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Which recorder to buy first for someone with large hands? 
 

Which recorder to buy first for someone with large hands?

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Which recorder to buy first for someone with large hands?    18:45 on Monday, June 29, 2009 Vote for this post Vote against this post 0 votes

bicycle
(17 points)

I've read that the alto or tenor should be the first choise.
was this bad advise? Has anyone had any experience with LMI recorders?

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Re: Which recorder to buy first for someone with large hands?    22:22 on Saturday, July 04, 2009 Vote for this post Vote against this post 0 votes

bicycle
(17 points)

Being impatient, I ordered an Yamaha YRS-23 from out of state. It was not a large investment, (In fact, the shipping charges were more than the price f the instrument.)and I find it to be comfortable to hold.
Now to practice enough so I don't "squeek". I believe I'm in for a lot of fun.

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Re: Which recorder to buy first for someone with large hands?    21:43 on Sunday, August 02, 2009 Vote for this post Vote against this post 0 votes

dancingcello
(60 points)

Hello, I've played all the recorder "voices" at one time or another and for "large hands" I think the tenor is the best one to learn initially. On the recorder, the easiest scale is that of the key note. On the tenor and soprano this scale is C major (no sharps or flats). On the alto, bass and sopranino the "key note scale" is F major (B flat).

My experience with working with children at least, is that for most beginners, scales with sharps or flats in their key signatures are confusing and/or intimidating. And somehow the C major scale just seems to be a "natural" place to start--especially if you ever played the piano. Since you need a larger instrument, the tenor recorder fits the bill.

To begin, I would recommend a nice resin Yamaha (http://www.amazon.com/Yamaha-3-Piece-C-Tenor-Recorder-Brown/dp/B0002EB5UI/ref=sr_1_2?ie=UTF8&s=musical-instruments&qid=1249266178&sr=1-2). I have several black ones which I keep around for family and friends so we can play together and they seem to be consistently easy to play right out of the case/box. They're not terribly sensitive to the weather/humidity--which is nice. The main drawback is that they don't absorb moisture and if you're playing for an extended period of time they can get pretty sloppy with spit.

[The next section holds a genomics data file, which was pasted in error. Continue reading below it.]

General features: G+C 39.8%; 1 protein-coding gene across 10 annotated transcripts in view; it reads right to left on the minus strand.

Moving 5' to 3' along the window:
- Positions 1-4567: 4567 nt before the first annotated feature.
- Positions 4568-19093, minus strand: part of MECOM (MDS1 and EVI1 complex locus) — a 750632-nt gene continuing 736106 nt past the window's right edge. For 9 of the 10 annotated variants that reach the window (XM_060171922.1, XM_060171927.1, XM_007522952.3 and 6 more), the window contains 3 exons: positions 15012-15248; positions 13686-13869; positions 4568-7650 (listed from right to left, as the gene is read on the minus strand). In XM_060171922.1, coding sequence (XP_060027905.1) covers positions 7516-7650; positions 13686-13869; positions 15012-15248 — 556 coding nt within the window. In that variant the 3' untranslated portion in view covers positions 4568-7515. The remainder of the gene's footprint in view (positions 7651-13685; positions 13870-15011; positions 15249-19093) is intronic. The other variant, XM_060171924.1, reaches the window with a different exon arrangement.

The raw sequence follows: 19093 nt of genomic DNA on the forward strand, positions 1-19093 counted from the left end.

I also have several wood tenors (maple, pear, rosewood) and the wood ones--especially if they're cheap--tend to be temperamental unless you play them consistently. Always try a wooden tenor out before you buy. See if you can play the key note (all holes covered) without too much difficulty. If you can't, more than likely it will be one of those temperamental types and as a first instrument, it could be discouraging. Also, be sure it comes with double holes for low D & D#; double keys for low C & C#. Even with large hands a tenor can be difficult to play if you don't have the double keys.

Hope that helps. Let me know how it goes.

<Added>

PS I see that you actually bought a Yamaha--didn't notice the post script. How are you doing? I would imagine you're past the "squeaky stage" by now. ;)

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Re: Which recorder to buy first for someone with large hands?    18:33 on Monday, August 03, 2009 Vote for this post Vote against this post 0 votes

bicycle
(17 points)

Thank you.
"Impatient" Bike

   

This forum: Older: Are there comparable units to the yra 302B, 312B and 314B........
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